Fredericks closed the passenger door and didn’t do it quietly. Delivery trucks careening down the block every morning sideswiped parked cars. Fredericks had his door fixed twice. The creaking never went away. He stood a moment longer, remembering the old fashioned well in the back yard of the Iowa place, the one with a crank he had to turn with both hands to hoist up the heavy wooden bucket in order to clean himself. He’d been distracted but aware the crank had made a familiar sound, now realizing what he heard was the creaking of his own Pontiac’s passenger side door. These lapses had started worrying Fredericks, prompting him to double check, sometimes triple check lest he’d leave something behind. He had been careful how he went about doing things over the years. He considered himself not only the best there was, but the best there ever was. Nothing had tipped him off they were any closer to piecing it together than they had been thirty years ago when he started out.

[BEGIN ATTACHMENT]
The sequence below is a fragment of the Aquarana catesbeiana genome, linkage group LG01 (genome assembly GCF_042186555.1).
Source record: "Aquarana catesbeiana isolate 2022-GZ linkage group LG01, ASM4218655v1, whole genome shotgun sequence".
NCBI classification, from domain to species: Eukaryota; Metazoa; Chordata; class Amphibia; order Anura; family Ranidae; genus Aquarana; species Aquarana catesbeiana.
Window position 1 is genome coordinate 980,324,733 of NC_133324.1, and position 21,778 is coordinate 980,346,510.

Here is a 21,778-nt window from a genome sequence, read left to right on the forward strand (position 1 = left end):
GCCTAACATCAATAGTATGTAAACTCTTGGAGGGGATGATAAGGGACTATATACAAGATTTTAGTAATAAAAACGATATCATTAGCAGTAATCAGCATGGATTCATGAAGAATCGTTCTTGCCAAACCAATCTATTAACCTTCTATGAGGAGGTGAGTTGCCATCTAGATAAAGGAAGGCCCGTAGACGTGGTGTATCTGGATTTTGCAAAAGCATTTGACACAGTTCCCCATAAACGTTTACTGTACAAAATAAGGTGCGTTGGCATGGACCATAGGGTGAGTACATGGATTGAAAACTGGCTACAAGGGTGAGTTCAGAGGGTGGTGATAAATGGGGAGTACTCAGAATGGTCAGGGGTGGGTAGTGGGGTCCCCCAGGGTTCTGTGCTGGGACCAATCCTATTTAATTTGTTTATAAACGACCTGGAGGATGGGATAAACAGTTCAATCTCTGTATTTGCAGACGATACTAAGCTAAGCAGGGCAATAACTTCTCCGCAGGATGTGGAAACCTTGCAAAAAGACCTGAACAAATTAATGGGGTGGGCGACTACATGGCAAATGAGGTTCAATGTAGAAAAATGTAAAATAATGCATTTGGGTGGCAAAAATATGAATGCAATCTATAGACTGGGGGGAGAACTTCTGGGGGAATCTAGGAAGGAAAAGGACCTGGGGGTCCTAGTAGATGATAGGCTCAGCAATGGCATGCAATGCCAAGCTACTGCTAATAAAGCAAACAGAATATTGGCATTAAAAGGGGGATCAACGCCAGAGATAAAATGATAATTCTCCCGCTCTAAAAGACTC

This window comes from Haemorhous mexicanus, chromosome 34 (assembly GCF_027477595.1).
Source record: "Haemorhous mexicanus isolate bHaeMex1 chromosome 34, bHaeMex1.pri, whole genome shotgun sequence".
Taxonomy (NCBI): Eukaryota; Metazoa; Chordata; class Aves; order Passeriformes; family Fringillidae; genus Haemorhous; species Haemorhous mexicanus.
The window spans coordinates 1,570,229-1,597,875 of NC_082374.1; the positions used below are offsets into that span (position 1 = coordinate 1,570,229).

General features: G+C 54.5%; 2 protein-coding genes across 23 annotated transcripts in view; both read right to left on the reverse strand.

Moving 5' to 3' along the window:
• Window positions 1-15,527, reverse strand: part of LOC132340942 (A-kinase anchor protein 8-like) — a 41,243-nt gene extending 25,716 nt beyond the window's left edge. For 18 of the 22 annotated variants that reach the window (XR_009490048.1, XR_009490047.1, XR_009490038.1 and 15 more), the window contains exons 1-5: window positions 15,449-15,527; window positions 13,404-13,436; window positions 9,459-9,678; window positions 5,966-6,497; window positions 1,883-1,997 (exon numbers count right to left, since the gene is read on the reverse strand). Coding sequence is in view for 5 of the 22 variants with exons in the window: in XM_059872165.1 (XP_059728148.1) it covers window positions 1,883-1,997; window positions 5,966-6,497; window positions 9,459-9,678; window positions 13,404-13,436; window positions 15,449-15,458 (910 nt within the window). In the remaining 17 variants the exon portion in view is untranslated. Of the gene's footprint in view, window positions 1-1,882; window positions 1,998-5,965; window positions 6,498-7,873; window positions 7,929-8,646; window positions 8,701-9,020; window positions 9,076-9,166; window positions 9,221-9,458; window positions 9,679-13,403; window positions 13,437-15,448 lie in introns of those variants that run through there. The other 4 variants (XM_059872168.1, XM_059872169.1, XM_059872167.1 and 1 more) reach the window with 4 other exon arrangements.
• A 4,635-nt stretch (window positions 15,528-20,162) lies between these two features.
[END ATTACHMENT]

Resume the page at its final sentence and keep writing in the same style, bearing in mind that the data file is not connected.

He stood, leaning, one hand on the Pontiac’s door, right hip hurting him after spending the entire day previous driving. He flexed his right knee, once, twice then gently placed the foot on the soil. He remembered how surprised he had been to spot the well in Iowa, assuming wells like that only existed in story books, a stone upon stone cylindrical hollow converging downward to pinpoint blackness. The visit hadn’t been a good one, aside from the well. Circumstances required him to improvise, even exert himself and he ended up having a lot more cleaning up to do than usual, to the point he started worrying halfway through it all he had gotten in over his head. Having to defend himself did happen every now but was unusual. Fredericks’ secret had always been the element of surprise: He looked like you’d imagine some tired old salesman would look, vague twinkle in both eyes telling whoever answered the door here was a fella that liked people.